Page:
The 'Ecole Francais'
vs the 'Ecole de Paris'
The 'picture tabernacle'（Bildtabernakel）, which consists of a modern altarpiece in the center of which a medieval icon is inserted, was produced in Italy, especially during the Counter Reformation. This article attempts to compose a brief list of the examples of this genre produced in Siena and to situate them in their historical context. The first two works in Siena, both by Sodoma, were used by two Confraternities of the Rosary, so it is probable that, in order to promote the new devotion for the rosary, the Dominicans of Siena inserted ancient images from the existing cult into the 'picture tabernacles'. However, the newly formed cult for the 'Madonna of Provenzano' also played an important role in its development. The first half of seventeenth century was the most productive period for this genre. The decoration of the Chapel of the 'Madonna of the Vow' with the sculptures and reliefs probably designed by Bernini （1658-64）, however, brought about a change in the taste of patrons and caused its decline.
Collection and Collective
This essay examines the role of German Jewish patrons expelled from Germany in collecting and preserving German Expressionist art at a time when modern German art was undervalued. By collecting and selling German expressionist art, emigre German Jews could retain an identification with a stream of German culture that was itself antithetical to the values of the National Socialist ideology that deemed it degenerate. The selection process enabled them to sustain and re-create a sense of personal history. German Expressionist art provides a lens for viewing both Jewishness and Germany in German culture. In this essay Reisenfeld conceptualizes the German Jewish emigres' situation through Spivak's discourse of the postcolonial exile and considers their historical cultural back-ground in the first half of the 20th century. She demonstrates that the activity of collecting contributed to both the formation of modern American Jewish identity and to an authentication of self and culture on the part of individual collectors when traditional means, such as attachment to religious and political institutions, were not feasible.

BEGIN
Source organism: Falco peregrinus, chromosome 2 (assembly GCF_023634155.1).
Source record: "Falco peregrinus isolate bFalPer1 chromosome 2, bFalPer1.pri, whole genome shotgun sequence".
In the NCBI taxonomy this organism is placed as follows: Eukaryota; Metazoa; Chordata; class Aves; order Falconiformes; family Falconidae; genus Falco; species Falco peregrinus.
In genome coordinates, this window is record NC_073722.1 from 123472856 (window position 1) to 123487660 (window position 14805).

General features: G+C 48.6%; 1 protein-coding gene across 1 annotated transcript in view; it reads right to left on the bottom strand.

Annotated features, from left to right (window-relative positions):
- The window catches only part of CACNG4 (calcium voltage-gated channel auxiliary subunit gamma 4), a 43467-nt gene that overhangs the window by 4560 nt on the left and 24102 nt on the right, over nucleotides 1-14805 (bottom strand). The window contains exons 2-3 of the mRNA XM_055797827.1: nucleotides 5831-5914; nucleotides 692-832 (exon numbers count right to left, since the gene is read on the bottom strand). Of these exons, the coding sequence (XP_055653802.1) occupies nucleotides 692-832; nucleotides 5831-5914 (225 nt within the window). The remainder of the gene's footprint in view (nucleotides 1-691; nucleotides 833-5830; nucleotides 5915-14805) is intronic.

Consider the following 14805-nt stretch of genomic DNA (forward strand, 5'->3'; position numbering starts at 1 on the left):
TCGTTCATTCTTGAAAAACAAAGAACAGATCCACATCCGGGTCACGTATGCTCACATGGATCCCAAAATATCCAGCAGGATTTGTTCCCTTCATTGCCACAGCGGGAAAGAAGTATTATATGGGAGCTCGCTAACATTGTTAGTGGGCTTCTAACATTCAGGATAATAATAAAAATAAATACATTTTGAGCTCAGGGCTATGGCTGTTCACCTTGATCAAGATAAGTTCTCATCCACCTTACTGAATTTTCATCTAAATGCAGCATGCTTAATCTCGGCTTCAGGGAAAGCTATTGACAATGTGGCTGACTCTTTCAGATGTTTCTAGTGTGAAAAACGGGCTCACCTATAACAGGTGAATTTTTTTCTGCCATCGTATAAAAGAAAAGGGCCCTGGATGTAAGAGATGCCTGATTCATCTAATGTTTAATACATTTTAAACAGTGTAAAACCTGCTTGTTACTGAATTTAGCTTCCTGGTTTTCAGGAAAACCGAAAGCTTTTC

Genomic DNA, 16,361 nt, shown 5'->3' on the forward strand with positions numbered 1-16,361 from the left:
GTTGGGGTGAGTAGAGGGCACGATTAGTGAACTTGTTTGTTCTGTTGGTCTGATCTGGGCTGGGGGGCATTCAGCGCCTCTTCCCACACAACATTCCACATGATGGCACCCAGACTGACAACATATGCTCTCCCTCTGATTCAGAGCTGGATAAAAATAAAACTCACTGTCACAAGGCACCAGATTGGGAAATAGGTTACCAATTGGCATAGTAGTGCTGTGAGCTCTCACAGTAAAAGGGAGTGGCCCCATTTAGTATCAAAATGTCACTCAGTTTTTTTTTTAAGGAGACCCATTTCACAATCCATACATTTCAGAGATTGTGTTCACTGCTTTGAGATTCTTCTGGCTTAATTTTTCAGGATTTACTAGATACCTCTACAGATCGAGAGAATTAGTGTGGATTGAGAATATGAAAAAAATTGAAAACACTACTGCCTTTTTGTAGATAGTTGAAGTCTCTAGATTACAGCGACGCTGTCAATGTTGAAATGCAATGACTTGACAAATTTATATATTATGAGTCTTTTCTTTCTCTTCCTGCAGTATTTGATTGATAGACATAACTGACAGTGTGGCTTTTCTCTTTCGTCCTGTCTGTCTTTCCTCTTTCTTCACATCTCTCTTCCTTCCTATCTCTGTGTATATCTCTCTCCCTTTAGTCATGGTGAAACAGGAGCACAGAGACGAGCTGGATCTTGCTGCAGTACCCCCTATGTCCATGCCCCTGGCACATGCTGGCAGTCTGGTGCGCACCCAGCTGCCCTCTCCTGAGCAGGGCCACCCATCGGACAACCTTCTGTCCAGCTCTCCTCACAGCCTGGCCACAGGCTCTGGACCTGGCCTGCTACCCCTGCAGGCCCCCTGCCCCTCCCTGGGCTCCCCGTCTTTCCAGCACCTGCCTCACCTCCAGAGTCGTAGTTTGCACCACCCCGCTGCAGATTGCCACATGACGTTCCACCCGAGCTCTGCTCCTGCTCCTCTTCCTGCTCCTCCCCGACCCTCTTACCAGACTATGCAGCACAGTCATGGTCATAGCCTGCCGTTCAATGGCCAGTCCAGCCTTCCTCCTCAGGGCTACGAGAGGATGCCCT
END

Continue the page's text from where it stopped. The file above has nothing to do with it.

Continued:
Hans Ludwig Cohn Jaffe
Hans Ludwig Cohn（1915-1984）, born in a German Jewish family in Frankfurt am Main, had just graduated from the Gymnasium when the Nazis rose to power. He emigrated to Amsterdam, where he started his career as an art historian under the name Hans L.C. Jaffe Discharged from the Stedelijk Museum during the Nazi occupation, he escaped to Switzerland and joined the army. After the war he returned to Amsterdam to be the leading scholar of De Stijl and one of the first university professors of modern and contemporary art. This article shows how his Bildungsideal was tranformed during his career and what "art" meant for him.
Jewish Art and Jewish Studies
Iconographic Representation of the Jews in Medieval Christian Art
Jewish Identity in Modern Art in Poland
Clement Greenberg as a Jew
Linda Nochlin and
Tamar Garb (eds. & introd.), The Jew in the Text: Modernity
and the Construction of Identity
El Greco. Identity and Translation (Rome, 1999)
Rhetorik der Leidenschaft - Zur Bildsprache der Kunst im Abendland （Tokyo, 1998）